During this morning’s Supreme Court oral argument in Rothgery v. Gillespie County , Justice Scalia had an interesting exchange with Rothgery’s lawyer, Danielle Spinelli, about the consequences of the exact moment that a right to counsel attaches in a criminal case. Spinelli was arguing that a criminal defendant gets a right to counsel after the preliminary hearing, and Scalia wanted to know if that meant that a lawyer actually had to be appointed at that moment.
Specifically, Justice Scalia wanted to know if the attachment of the right to counsel meant that a lawyer must be appointed, or if it only meant that a lawyer must be appointed if any important proceedings occur . During the exchange, Scalia explained why he thought this mattered: “If I think that counsel has to be appointed right away … I’m going to give a different answer to the first question [of when the right attaches]. But if I know that counsel doesn’t have to be appointed until the prosecution proceeds to some significant phase where an attorney would be-would be really helpful, then-then I can-I can be quite more sympathetic to your-to your argument [that the right to counsel attaches right after the hearing.]”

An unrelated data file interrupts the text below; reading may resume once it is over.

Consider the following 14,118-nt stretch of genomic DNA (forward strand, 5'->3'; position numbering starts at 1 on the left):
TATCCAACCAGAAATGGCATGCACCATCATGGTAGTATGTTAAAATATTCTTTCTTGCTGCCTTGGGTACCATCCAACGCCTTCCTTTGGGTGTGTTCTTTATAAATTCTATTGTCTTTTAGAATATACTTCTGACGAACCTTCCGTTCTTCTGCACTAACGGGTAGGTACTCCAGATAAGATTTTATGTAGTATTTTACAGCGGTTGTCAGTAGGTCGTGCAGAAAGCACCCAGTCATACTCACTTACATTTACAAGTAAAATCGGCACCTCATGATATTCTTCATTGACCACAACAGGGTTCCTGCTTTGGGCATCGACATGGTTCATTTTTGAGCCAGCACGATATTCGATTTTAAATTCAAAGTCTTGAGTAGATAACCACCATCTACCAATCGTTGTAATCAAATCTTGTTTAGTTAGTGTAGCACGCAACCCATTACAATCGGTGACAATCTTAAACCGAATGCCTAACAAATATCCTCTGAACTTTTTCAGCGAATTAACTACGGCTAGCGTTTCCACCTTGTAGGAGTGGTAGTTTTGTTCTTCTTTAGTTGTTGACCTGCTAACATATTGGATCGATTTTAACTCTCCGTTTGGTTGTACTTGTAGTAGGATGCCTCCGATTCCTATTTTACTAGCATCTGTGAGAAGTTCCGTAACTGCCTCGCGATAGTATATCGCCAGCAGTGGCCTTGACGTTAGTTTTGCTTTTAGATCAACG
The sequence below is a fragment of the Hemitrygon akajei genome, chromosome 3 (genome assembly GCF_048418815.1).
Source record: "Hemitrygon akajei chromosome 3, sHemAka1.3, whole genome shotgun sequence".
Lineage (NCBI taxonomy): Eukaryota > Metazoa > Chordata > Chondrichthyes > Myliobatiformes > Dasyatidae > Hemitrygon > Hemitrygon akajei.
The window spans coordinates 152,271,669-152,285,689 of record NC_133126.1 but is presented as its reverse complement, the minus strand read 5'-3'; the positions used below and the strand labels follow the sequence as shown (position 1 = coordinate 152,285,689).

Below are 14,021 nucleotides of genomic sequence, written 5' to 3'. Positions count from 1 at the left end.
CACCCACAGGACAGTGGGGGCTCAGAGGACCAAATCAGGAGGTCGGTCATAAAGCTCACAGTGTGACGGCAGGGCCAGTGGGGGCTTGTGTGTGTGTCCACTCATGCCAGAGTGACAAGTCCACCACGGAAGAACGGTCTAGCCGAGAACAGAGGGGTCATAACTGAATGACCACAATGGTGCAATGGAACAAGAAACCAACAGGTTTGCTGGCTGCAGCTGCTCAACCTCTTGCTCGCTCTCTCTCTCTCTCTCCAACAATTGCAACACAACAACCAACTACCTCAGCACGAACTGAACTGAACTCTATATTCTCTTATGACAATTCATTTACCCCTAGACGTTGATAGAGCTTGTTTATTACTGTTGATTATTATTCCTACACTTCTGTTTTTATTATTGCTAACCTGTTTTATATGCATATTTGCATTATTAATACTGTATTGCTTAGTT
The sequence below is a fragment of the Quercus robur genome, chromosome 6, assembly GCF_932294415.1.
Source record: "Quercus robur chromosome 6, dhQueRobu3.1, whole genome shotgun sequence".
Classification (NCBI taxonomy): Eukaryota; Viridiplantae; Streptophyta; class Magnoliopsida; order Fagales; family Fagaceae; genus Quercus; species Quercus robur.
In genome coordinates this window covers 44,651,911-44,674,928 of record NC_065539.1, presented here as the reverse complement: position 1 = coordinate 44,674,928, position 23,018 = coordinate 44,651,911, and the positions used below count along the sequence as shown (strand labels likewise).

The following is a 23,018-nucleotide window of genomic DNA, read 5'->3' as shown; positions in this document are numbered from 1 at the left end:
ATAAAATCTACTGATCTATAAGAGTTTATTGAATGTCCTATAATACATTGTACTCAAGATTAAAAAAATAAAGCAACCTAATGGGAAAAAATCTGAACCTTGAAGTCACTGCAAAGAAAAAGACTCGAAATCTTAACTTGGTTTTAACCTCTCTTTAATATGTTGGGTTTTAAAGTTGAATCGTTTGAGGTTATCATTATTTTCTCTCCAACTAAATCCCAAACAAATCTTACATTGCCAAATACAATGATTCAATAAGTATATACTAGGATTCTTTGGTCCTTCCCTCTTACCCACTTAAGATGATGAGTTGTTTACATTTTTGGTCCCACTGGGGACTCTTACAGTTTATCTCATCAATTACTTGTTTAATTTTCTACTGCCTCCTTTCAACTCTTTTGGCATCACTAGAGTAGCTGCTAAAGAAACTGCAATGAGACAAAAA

Kind of a pragmatic argument for a self-described originalist Justice, it seems to me.